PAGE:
My Adventures in the West
by Joseph Wegley 1867 - 1946
After a time, he showed up in Kansas and killed a storekeeper because he wouldn’t give him $10.00. Then he went into Wyoming during the cattle was referred to before.
A United States marshall was looking for this boy, and the boy was looking for the marshall. They saw each other over a small hill across from each other. They both shot. The boy killed the marshall and the marshall hit the boy in the top of the forehead, the bullet cut the scalp but did not kill him.
I don’t know just how long later it was when he came up there. He was evidently on his way to Canada. To fool him, the detective pretended to be looking for a job cooking. He said he was going to Miles City and was coming back. He told the boss he was going after papers and assistance to take this harmless looking boy to town. The boy said he was going to let his horse rest a few days, and sent with the detective for some tobacco and cartridges. We were keeping an eye on him.
Well, in a few days the detective came back with a man. We were out in the barn in the evening doing chores and the bad boy was with us with no gun on him. They came into the barn and told him he was under arrest. He, of course, being unprepared, gave up.
Well, they all stayed at our ranch for the night. The officers seeing there was no gun handy for the boy, took turns watching him over night. They told him he was wanted as a witness to a killing scrape in Wyoming that he knew about, so he did not think it was serious. When they got him in jail in Miles City, they told him what he was wanted for. He said, “I guess the jig is up with me.”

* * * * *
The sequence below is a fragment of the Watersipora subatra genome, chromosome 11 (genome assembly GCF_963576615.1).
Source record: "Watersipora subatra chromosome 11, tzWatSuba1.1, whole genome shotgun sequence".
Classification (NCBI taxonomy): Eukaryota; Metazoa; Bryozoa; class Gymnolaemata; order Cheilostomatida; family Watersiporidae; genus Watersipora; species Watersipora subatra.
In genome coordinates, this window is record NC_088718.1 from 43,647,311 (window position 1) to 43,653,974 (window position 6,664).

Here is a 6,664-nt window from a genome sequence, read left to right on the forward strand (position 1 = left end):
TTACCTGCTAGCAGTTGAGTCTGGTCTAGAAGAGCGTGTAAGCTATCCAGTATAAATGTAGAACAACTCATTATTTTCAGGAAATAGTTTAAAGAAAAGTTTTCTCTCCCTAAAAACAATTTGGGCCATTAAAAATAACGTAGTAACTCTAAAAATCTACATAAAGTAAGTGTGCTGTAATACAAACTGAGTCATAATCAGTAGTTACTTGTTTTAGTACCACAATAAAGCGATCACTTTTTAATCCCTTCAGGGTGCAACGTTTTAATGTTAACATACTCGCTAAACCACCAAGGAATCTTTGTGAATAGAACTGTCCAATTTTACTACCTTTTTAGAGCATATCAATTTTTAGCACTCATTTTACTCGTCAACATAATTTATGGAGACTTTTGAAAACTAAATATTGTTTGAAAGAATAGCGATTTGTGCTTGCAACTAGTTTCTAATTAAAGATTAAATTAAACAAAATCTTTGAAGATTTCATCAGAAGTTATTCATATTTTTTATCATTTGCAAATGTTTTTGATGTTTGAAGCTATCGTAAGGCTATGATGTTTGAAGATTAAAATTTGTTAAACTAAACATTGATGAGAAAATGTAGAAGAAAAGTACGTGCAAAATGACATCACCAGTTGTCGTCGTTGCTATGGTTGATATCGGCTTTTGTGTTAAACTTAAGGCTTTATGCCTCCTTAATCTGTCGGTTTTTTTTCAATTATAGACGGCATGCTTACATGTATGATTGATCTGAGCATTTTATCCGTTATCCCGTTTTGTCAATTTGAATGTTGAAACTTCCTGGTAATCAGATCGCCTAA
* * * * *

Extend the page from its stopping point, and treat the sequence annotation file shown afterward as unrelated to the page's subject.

One day afterwards, I was going to Glendive, Montana on the train. I went to a flag station and flagged a train. I got on the train and there was this same fellow handcuffed and chained to the seat. He recognized me and asked if he wouldn’t be in some fix if this train wrecked. I thought it would be lucky for him if it did. They took him to New Orleans and hung him.
The next spring, I went to work on a cattle ranch. As I said before, many of our best men had quit that range so it made the work very hard as there were so many inexperienced men. I, of course, thought I was a real cowboy.
We got our saddle horses rounded up and started on the general round-up which meant from Ft. Buford to the Rocky Mountains between the Yellowstone and Missouri rivers. There were no fences, just the rivers on the east, north and south, and the Rocky Mountains on the west. This had been a good sized outfit at one time, but had dwindled until it was not very big. They had many big saddle horses, and some that were really hard to ride. Some of the worst had been passed up a few years owing to the fact that they had a surplus.
A man came up from Iowa that spring who had a small bunch and worked with us. He wasn’t a cowboy, but he was smart so before the round-up started we were getting the saddle horses cut out that we were going to take. I had worked for this outfit before so I and the boss knew the horses well, so I had the string I wanted.
One day, this smart man from Iowa said he would ride a certain bad horse if someone would snub him to the horn of a saddle. This meant he had a halter or hackamore on. He wanted someone to tie his rope to the horn of the other horse’s saddle so he could not get his head down to buck.
Well, I said, “Taylor, I will do that.” I put the rope on the horn of my saddle until he mounted and then threw the rope down. I said, “Stay with him, Taylor.” It was only about three jumps and Taylor had the cure, but was a better fellow to work with after that.
One day, in came a long, tall boy looking for a job. He said he wanted a string of bad horses. That was duck soup for us, and there was fun in sight. Usually one who could ride was more conservative about his remarks. Well, we started giving him bad horses, and he rode them. The more they bucked, the better he like it. Over cut banks, through wire fences, it all looked good to Jack, which was his name. Sometimes we called him peeked headed Jack.